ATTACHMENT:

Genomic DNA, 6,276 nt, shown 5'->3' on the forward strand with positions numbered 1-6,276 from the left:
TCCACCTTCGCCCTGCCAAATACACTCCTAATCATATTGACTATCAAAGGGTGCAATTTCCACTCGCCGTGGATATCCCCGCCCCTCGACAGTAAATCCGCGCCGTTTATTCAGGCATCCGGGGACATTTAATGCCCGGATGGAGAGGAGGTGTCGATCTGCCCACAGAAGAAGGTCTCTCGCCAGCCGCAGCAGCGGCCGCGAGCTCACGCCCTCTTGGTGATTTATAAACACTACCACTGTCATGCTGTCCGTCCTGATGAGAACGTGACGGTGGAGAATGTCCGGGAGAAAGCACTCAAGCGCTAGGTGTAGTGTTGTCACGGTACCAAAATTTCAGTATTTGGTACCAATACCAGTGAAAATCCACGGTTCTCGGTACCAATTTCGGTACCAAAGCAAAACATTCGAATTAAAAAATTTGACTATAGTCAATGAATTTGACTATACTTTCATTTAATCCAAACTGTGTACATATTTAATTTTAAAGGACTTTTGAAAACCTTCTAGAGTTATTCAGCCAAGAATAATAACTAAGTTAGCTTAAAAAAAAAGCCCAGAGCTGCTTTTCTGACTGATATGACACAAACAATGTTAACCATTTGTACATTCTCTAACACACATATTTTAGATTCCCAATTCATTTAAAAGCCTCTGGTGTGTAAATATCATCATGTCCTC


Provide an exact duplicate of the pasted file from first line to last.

Genomic DNA, 6,276 nt, shown 5'->3' on the forward strand with positions numbered 1-6,276 from the left:
TCCACCTTCGCCCTGCCAAATACACTCCTAATCATATTGACTATCAAAGGGTGCAATTTCCACTCGCCGTGGATATCCCCGCCCCTCGACAGTAAATCCGCGCCGTTTATTCAGGCATCCGGGGACATTTAATGCCCGGATGGAGAGGAGGTGTCGATCTGCCCACAGAAGAAGGTCTCTCGCCAGCCGCAGCAGCGGCCGCGAGCTCACGCCCTCTTGGTGATTTATAAACACTACCACTGTCATGCTGTCCGTCCTGATGAGAACGTGACGGTGGAGAATGTCCGGGAGAAAGCACTCAAGCGCTAGGTGTAGTGTTGTCACGGTACCAAAATTTCAGTATTTGGTACCAATACCAGTGAAAATCCACGGTTCTCGGTACCAATTTCGGTACCAAAGCAAAACATTCGAATTAAAAAATTTGACTATAGTCAATGAATTTGACTATACTTTCATTTAATCCAAACTGTGTACATATTTAATTTTAAAGGACTTTTGAAAACCTTCTAGAGTTATTCAGCCAAGAATAATAACTAAGTTAGCTTAAAAAAAAAGCCCAGAGCTGCTTTTCTGACTGATATGACACAAACAATGTTAACCATTTGTACATTCTCTAACACACATATTTTAGATTCCCAATTCATTTAAAAGCCTCTGGTGTGTAAATATCATCATGTCCTC